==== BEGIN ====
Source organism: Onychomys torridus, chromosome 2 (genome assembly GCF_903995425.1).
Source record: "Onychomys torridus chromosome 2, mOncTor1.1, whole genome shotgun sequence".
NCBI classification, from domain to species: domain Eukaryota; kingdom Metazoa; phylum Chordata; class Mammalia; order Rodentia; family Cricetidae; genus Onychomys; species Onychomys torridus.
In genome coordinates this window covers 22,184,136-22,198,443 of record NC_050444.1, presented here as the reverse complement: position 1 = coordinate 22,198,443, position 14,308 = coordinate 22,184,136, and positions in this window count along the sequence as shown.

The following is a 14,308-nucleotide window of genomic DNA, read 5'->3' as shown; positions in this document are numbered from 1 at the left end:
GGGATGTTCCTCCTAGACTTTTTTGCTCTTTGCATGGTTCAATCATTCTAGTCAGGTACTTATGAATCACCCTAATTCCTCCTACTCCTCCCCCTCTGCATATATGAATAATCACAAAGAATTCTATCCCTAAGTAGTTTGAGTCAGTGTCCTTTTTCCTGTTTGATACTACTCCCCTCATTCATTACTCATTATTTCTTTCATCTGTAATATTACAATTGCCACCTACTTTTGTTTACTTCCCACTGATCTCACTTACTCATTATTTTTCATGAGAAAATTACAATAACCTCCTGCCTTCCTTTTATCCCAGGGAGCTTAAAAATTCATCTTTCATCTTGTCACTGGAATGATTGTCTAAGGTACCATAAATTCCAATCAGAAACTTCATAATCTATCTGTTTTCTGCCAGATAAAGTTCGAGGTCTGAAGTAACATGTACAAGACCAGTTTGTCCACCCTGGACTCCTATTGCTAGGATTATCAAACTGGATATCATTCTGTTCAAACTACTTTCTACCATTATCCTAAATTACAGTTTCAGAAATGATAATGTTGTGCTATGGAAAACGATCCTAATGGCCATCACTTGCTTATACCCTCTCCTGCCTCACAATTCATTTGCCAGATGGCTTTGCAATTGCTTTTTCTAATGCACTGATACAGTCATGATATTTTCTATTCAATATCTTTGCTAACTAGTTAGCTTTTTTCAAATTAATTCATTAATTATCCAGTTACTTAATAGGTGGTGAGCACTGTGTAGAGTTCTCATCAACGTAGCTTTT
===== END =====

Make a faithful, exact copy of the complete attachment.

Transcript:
Source organism: Onychomys torridus, chromosome 2 (genome assembly GCF_903995425.1).
Source record: "Onychomys torridus chromosome 2, mOncTor1.1, whole genome shotgun sequence".
NCBI classification, from domain to species: domain Eukaryota; kingdom Metazoa; phylum Chordata; class Mammalia; order Rodentia; family Cricetidae; genus Onychomys; species Onychomys torridus.
In genome coordinates this window covers 22,184,136-22,198,443 of record NC_050444.1, presented here as the reverse complement: position 1 = coordinate 22,198,443, position 14,308 = coordinate 22,184,136, and positions in this window count along the sequence as shown.

The following is a 14,308-nucleotide window of genomic DNA, read 5'->3' as shown; positions in this document are numbered from 1 at the left end:
GGGATGTTCCTCCTAGACTTTTTTGCTCTTTGCATGGTTCAATCATTCTAGTCAGGTACTTATGAATCACCCTAATTCCTCCTACTCCTCCCCCTCTGCATATATGAATAATCACAAAGAATTCTATCCCTAAGTAGTTTGAGTCAGTGTCCTTTTTCCTGTTTGATACTACTCCCCTCATTCATTACTCATTATTTCTTTCATCTGTAATATTACAATTGCCACCTACTTTTGTTTACTTCCCACTGATCTCACTTACTCATTATTTTTCATGAGAAAATTACAATAACCTCCTGCCTTCCTTTTATCCCAGGGAGCTTAAAAATTCATCTTTCATCTTGTCACTGGAATGATTGTCTAAGGTACCATAAATTCCAATCAGAAACTTCATAATCTATCTGTTTTCTGCCAGATAAAGTTCGAGGTCTGAAGTAACATGTACAAGACCAGTTTGTCCACCCTGGACTCCTATTGCTAGGATTATCAAACTGGATATCATTCTGTTCAAACTACTTTCTACCATTATCCTAAATTACAGTTTCAGAAATGATAATGTTGTGCTATGGAAAACGATCCTAATGGCCATCACTTGCTTATACCCTCTCCTGCCTCACAATTCATTTGCCAGATGGCTTTGCAATTGCTTTTTCTAATGCACTGATACAGTCATGATATTTTCTATTCAATATCTTTGCTAACTAGTTAGCTTTTTTCAAATTAATTCATTAATTATCCAGTTACTTAATAGGTGGTGAGCACTGTGTAGAGTTCTCATCAACGTAGCTTTT